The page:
Stuck on You

Written by:
Leslie Katz
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It’s not easy to be nice and funny at the same time, but filmmakers Peter and Bobby Farrelly have done it. Stuck on You, an unorthodox, sweet tale of conjoined twins, takes the Farrelly’s trademark blend of comic themes with so-called freakish protagonists to a new and greater level. Best of all, the brothers succeed this time with a minimum of crude, lowbrow or plain old stupid jokes.

Sure, There’s Something About Mary, Kingpin and Dumb and Dumber are amusing, often hysterical. But unlike those comedies, which earn most of their laughs from the sheer audacity of their potty humor and situations bordering on tasteless, Stuck on You wondrously takes the high road and still elicits real laughs. At times, it’s downright inspirational.

Not that the Farrellys are contending to follow Woody Allen’s steps in the canon of American film. Stuck on You is, after all, about twin brothers who share a liver and about nine inches down the side. One of their sleeping positions–atop of each other on the side–is just one of the film’s dozens of brilliant sight gags.

Owners of, and masterful short order cooks at the friendly town burger joint, the fellows manage a darned good life in Martha’s Vineyard, where Walt (Greg Kinnear), the outgoing twin, is a respected local thespian. Even though the shy Bob (Matt Damon) gets massive stage fright, he generously appears alongside his brother in "one-man" shows such as Tru. (Another unforgettable bit: Kinnear, dressed in a white suit, glasses and hat, spouting aphorisms as Truman Capote while Damon, connected to him, sweats bullets as he tries to face away from the audience.)

Here’s where the metaphor comes in: Truly devoted, the brothers support and believe in each other in ways that all people–even regular, non-Siamese twin types (the guys even briefly address the use of that politically incorrect phrase) — should. This underlying assumption, and the general goodwill with which the community treats the twins, are what make Stuck on You an extraordinary treat. Everyone can relate to the twins, and understanding their predicament provides much better therapy than a self-help book.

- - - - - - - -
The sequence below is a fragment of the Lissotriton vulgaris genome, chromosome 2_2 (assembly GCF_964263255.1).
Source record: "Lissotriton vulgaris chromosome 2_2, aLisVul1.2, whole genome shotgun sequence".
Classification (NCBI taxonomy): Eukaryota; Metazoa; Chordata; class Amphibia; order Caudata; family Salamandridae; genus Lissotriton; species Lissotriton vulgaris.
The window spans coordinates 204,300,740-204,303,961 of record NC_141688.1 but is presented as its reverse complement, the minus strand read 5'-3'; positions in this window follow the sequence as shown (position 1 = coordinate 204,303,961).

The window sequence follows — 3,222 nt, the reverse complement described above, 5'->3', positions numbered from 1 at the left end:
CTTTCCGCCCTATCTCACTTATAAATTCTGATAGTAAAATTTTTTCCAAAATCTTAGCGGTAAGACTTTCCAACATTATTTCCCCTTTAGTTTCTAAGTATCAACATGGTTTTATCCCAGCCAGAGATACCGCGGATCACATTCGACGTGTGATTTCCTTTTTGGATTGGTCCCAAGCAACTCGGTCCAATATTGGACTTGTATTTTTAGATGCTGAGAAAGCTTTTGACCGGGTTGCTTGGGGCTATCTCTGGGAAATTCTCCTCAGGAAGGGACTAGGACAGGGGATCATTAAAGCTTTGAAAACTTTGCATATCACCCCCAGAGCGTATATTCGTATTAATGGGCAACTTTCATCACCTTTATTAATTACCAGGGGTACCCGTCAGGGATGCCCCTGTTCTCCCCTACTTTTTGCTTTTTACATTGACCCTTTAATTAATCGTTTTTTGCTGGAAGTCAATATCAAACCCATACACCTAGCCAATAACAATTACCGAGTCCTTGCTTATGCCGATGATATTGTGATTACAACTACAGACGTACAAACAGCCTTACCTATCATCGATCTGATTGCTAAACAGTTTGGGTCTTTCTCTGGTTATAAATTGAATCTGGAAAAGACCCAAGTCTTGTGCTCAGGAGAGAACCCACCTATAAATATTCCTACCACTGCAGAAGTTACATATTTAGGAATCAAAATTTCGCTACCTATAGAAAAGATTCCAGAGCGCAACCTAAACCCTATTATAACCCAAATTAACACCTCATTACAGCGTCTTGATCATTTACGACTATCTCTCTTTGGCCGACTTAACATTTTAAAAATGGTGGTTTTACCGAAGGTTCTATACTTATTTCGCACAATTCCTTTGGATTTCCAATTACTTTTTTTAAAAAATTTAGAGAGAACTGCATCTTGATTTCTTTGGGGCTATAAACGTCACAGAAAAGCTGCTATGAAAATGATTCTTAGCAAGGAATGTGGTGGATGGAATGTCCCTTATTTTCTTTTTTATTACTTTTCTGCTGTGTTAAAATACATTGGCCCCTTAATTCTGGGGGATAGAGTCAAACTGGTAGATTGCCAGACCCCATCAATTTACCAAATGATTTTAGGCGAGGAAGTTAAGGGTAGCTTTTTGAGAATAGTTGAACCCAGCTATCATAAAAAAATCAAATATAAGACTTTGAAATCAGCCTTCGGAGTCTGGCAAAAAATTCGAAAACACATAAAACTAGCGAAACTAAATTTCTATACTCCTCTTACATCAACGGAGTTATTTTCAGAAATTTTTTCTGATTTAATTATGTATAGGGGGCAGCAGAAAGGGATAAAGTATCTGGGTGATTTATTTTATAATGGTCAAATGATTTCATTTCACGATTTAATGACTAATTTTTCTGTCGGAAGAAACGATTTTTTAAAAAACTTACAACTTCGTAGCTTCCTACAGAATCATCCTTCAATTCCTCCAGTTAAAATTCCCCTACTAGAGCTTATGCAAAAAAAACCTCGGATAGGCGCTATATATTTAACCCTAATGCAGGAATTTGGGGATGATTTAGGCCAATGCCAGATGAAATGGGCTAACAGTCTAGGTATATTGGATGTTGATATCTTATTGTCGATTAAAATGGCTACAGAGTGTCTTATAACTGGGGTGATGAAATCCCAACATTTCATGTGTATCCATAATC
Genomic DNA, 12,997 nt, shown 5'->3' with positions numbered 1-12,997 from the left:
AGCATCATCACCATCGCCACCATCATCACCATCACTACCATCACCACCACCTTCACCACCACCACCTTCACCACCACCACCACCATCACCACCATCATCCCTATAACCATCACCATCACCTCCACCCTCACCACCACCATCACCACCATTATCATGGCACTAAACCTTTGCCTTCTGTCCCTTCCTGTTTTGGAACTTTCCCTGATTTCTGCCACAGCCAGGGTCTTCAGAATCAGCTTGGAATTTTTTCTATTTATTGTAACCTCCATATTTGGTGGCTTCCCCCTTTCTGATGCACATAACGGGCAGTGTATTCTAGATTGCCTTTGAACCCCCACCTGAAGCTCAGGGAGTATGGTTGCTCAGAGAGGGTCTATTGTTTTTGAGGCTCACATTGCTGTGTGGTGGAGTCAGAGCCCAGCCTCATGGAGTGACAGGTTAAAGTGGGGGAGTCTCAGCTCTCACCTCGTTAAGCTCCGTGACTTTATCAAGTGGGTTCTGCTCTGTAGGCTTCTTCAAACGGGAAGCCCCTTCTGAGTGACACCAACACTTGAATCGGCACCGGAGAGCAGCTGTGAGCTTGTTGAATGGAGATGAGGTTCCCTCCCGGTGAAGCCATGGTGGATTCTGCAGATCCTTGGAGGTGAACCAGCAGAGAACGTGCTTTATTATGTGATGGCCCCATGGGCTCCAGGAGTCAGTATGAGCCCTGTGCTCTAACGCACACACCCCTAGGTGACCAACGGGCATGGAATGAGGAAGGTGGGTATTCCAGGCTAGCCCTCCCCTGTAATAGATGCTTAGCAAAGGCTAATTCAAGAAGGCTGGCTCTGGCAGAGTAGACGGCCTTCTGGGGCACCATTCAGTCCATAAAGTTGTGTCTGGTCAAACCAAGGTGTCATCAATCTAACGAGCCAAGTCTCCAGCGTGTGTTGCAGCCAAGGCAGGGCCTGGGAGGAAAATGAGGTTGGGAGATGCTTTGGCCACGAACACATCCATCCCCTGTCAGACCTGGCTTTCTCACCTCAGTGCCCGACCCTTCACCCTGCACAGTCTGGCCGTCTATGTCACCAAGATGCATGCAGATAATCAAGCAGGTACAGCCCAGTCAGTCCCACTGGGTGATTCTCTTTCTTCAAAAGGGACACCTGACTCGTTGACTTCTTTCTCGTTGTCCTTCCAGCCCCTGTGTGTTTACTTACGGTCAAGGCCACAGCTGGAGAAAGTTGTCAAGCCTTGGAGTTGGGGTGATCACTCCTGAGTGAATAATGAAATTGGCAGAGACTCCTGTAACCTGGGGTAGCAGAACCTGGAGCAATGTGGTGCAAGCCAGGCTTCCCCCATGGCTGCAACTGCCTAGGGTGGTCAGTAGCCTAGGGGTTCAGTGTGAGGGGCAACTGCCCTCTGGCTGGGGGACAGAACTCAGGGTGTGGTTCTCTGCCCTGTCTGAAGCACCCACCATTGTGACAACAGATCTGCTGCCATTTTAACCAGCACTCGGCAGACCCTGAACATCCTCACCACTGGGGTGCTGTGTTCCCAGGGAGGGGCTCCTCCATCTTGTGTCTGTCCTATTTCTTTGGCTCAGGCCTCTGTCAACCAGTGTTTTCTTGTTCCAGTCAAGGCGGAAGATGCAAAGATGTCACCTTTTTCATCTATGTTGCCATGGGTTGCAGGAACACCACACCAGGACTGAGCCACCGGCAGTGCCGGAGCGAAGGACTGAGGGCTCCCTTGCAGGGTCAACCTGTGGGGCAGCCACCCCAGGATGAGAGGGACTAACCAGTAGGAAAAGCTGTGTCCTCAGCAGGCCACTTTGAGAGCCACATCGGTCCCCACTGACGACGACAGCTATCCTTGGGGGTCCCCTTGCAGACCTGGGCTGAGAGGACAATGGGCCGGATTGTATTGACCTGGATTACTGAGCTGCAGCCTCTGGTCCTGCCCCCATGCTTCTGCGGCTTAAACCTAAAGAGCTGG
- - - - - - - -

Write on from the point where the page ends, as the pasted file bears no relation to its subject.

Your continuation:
Bob even agrees to move to Los Angeles, so Walt can try out a career in show business. Yet Bob, too, has reason to go. His online love interest of three years, May (Wen Yann Shih) lives there, and Walt, who does well with women, has plans to help the pair get together in person. After a few tribulations, the guys find their way. They make friends with the folks at the Hollywood motel where they reside, meeting April, a buxom aspiring actress (Eva Mendes) and Moe, the proprietor (Terence Bernie Hines) and hack screenwriter. Walt hires a two-bit agent, Morty (Seymour Cassel), who gets him hired on a porn flick.

Through a series of mishaps, Walt gets a co-starring role in a new TV show, which, of course, turns out to be a hit. It also stars Cher, who appears as herself. A handful of other star cameos pepper the movie with continuous surprises, as does the impeccable selection of perfect cheesy pop songs (another prime component of a Farrelly brothers’ film), from Starbuck’s "Moonlight Feels Right" to Bread’s "Baby I’m A Want You."

Damon and Kinnear push the humor by marvelously playing their roles straight throughout, prompting laughter with the brothers, not at them, and adding to the film’s resonance and power. "Power" may be a big word to describe a film written and directed by a team known for purveying stupidity, but it applies nicely in this case. Good-hearted and goofy, Stuck on You will stick with audiences for its soul as much as its silliness.

– Leslie Katz

Stuck on You

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